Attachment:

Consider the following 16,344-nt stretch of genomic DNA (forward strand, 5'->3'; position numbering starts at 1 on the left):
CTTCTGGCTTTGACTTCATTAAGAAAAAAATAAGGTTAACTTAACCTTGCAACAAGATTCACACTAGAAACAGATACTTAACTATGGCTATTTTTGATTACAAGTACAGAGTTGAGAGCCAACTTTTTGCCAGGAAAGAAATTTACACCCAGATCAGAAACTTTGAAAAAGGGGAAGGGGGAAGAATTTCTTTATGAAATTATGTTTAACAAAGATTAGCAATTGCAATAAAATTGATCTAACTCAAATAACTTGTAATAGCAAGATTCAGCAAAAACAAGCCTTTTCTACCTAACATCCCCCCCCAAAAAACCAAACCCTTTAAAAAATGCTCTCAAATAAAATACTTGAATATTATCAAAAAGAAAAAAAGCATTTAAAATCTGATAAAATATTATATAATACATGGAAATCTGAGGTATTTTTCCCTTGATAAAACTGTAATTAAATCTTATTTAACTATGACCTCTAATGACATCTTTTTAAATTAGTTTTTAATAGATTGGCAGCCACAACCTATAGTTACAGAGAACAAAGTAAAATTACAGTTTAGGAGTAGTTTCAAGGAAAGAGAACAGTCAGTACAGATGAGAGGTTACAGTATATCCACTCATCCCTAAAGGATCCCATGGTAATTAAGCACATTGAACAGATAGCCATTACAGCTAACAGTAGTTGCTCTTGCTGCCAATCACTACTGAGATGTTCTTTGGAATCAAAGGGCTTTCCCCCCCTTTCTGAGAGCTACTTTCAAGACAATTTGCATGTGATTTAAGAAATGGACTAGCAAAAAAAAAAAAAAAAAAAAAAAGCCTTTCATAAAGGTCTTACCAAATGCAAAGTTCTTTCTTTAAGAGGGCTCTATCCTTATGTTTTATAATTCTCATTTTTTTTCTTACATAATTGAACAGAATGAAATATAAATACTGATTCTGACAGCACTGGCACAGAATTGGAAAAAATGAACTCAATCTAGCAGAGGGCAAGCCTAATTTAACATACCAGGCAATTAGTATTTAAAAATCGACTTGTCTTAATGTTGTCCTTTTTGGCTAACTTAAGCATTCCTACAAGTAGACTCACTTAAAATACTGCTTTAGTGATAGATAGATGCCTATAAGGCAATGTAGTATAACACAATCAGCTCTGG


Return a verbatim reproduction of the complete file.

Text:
Consider the following 16,344-nt stretch of genomic DNA (forward strand, 5'->3'; position numbering starts at 1 on the left):
CTTCTGGCTTTGACTTCATTAAGAAAAAAATAAGGTTAACTTAACCTTGCAACAAGATTCACACTAGAAACAGATACTTAACTATGGCTATTTTTGATTACAAGTACAGAGTTGAGAGCCAACTTTTTGCCAGGAAAGAAATTTACACCCAGATCAGAAACTTTGAAAAAGGGGAAGGGGGAAGAATTTCTTTATGAAATTATGTTTAACAAAGATTAGCAATTGCAATAAAATTGATCTAACTCAAATAACTTGTAATAGCAAGATTCAGCAAAAACAAGCCTTTTCTACCTAACATCCCCCCCCAAAAAACCAAACCCTTTAAAAAATGCTCTCAAATAAAATACTTGAATATTATCAAAAAGAAAAAAAGCATTTAAAATCTGATAAAATATTATATAATACATGGAAATCTGAGGTATTTTTCCCTTGATAAAACTGTAATTAAATCTTATTTAACTATGACCTCTAATGACATCTTTTTAAATTAGTTTTTAATAGATTGGCAGCCACAACCTATAGTTACAGAGAACAAAGTAAAATTACAGTTTAGGAGTAGTTTCAAGGAAAGAGAACAGTCAGTACAGATGAGAGGTTACAGTATATCCACTCATCCCTAAAGGATCCCATGGTAATTAAGCACATTGAACAGATAGCCATTACAGCTAACAGTAGTTGCTCTTGCTGCCAATCACTACTGAGATGTTCTTTGGAATCAAAGGGCTTTCCCCCCCTTTCTGAGAGCTACTTTCAAGACAATTTGCATGTGATTTAAGAAATGGACTAGCAAAAAAAAAAAAAAAAAAAAAAAGCCTTTCATAAAGGTCTTACCAAATGCAAAGTTCTTTCTTTAAGAGGGCTCTATCCTTATGTTTTATAATTCTCATTTTTTTTCTTACATAATTGAACAGAATGAAATATAAATACTGATTCTGACAGCACTGGCACAGAATTGGAAAAAATGAACTCAATCTAGCAGAGGGCAAGCCTAATTTAACATACCAGGCAATTAGTATTTAAAAATCGACTTGTCTTAATGTTGTCCTTTTTGGCTAACTTAAGCATTCCTACAAGTAGACTCACTTAAAATACTGCTTTAGTGATAGATAGATGCCTATAAGGCAATGTAGTATAACACAATCAGCTCTGG